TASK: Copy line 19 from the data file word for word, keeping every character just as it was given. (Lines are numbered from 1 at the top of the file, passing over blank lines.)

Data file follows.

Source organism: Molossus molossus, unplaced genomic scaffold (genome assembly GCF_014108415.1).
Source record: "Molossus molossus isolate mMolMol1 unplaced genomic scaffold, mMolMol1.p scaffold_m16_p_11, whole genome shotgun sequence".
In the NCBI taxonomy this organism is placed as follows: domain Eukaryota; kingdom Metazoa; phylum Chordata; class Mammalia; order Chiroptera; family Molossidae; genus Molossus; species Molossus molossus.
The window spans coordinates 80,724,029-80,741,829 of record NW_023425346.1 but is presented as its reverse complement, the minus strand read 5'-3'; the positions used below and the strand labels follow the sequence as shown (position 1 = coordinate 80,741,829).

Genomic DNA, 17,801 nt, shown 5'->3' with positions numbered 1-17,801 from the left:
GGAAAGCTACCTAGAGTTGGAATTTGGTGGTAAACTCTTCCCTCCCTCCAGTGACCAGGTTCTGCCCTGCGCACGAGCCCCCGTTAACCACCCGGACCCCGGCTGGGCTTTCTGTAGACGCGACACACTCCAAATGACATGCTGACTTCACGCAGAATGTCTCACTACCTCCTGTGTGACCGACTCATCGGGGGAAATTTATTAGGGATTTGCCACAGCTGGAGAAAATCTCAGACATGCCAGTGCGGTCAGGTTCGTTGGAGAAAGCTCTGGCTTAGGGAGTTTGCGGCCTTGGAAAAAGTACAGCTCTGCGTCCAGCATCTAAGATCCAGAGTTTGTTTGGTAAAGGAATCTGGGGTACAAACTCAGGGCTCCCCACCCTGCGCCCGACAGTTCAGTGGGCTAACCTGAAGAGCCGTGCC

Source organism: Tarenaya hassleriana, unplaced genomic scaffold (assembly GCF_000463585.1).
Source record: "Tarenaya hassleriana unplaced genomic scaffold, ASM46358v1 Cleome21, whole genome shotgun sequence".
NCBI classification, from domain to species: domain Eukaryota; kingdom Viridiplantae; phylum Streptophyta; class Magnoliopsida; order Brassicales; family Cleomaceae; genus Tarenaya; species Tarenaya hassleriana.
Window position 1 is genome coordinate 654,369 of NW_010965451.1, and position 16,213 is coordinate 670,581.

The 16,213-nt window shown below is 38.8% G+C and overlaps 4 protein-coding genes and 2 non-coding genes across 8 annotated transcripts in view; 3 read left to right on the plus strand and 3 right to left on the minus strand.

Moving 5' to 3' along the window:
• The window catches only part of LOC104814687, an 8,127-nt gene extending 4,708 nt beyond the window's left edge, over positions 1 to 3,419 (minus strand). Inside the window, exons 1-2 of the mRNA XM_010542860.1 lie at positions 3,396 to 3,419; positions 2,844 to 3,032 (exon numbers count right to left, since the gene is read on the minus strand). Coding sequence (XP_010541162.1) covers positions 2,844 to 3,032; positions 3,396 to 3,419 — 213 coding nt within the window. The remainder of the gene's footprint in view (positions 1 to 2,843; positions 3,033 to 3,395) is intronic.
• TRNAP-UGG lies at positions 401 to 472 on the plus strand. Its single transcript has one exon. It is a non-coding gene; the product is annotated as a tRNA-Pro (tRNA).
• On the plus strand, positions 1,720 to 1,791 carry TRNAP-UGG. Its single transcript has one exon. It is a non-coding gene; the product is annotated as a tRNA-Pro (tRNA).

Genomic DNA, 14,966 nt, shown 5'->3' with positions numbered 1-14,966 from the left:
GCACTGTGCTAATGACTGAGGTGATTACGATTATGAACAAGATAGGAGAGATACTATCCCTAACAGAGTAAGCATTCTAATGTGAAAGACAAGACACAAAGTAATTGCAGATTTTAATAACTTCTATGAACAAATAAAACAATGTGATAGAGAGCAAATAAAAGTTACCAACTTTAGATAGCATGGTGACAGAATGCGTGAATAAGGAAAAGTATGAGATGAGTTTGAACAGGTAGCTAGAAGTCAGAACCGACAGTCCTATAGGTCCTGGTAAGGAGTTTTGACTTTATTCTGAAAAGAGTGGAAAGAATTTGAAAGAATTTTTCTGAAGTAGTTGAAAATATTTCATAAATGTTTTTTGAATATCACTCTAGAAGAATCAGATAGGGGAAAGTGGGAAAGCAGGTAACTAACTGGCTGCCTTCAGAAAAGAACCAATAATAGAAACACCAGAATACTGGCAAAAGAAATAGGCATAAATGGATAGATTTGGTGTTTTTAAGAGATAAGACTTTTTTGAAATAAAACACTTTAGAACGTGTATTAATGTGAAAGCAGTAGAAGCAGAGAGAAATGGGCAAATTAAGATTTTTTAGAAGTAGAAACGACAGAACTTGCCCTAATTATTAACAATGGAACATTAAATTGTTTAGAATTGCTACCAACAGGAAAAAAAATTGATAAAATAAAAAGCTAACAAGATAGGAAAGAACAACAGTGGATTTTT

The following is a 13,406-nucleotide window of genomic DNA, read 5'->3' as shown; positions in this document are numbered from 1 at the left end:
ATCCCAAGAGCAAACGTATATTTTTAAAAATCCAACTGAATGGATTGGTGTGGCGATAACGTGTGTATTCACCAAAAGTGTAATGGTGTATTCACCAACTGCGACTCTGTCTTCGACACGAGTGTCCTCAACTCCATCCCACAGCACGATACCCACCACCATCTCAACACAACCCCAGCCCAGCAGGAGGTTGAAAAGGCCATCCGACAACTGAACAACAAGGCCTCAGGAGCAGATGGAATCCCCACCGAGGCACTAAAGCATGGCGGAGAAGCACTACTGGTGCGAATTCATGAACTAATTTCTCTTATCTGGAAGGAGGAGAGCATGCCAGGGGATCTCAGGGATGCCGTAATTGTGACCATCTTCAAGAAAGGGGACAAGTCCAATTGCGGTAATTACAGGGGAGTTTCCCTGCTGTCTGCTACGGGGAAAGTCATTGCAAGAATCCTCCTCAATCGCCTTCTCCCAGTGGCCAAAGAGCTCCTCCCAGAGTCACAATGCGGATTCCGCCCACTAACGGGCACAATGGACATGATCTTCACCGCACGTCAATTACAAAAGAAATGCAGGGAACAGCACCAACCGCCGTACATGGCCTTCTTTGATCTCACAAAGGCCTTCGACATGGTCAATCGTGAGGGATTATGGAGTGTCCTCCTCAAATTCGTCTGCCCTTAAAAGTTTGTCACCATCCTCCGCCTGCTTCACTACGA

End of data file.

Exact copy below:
ATCCCAAGAGCAAACGTATATTTTTAAAAATCCAACTGAATGGATTGGTGTGGCGATAACGTGTGTATTCACCAAAAGTGTAATGGTGTATTCACCAACTGCGACTCTGTCTTCGACACGAGTGTCCTCAACTCCATCCCACAGCACGATACCCACCACCATCTCAACACAACCCCAGCCCAGCAGGAGGTTGAAAAGGCCATCCGACAACTGAACAACAAGGCCTCAGGAGCAGATGGAATCCCCACCGAGGCACTAAAGCATGGCGGAGAAGCACTACTGGTGCGAATTCATGAACTAATTTCTCTTATCTGGAAGGAGGAGAGCATGCCAGGGGATCTCAGGGATGCCGTAATTGTGACCATCTTCAAGAAAGGGGACAAGTCCAATTGCGGTAATTACAGGGGAGTTTCCCTGCTGTCTGCTACGGGGAAAGTCATTGCAAGAATCCTCCTCAATCGCCTTCTCCCAGTGGCCAAAGAGCTCCTCCCAGAGTCACAATGCGGATTCCGCCCACTAACGGGCACAATGGACATGATCTTCACCGCACGTCAATTACAAAAGAAATGCAGGGAACAGCACCAACCGCCGTACATGGCCTTCTTTGATCTCACAAAGGCCTTCGACATGGTCAATCGTGAGGGATTATGGAGTGTCCTCCTCAAATTCGTCTGCCCTTAAAAGTTTGTCACCATCCTCCGCCTGCTTCACTACGA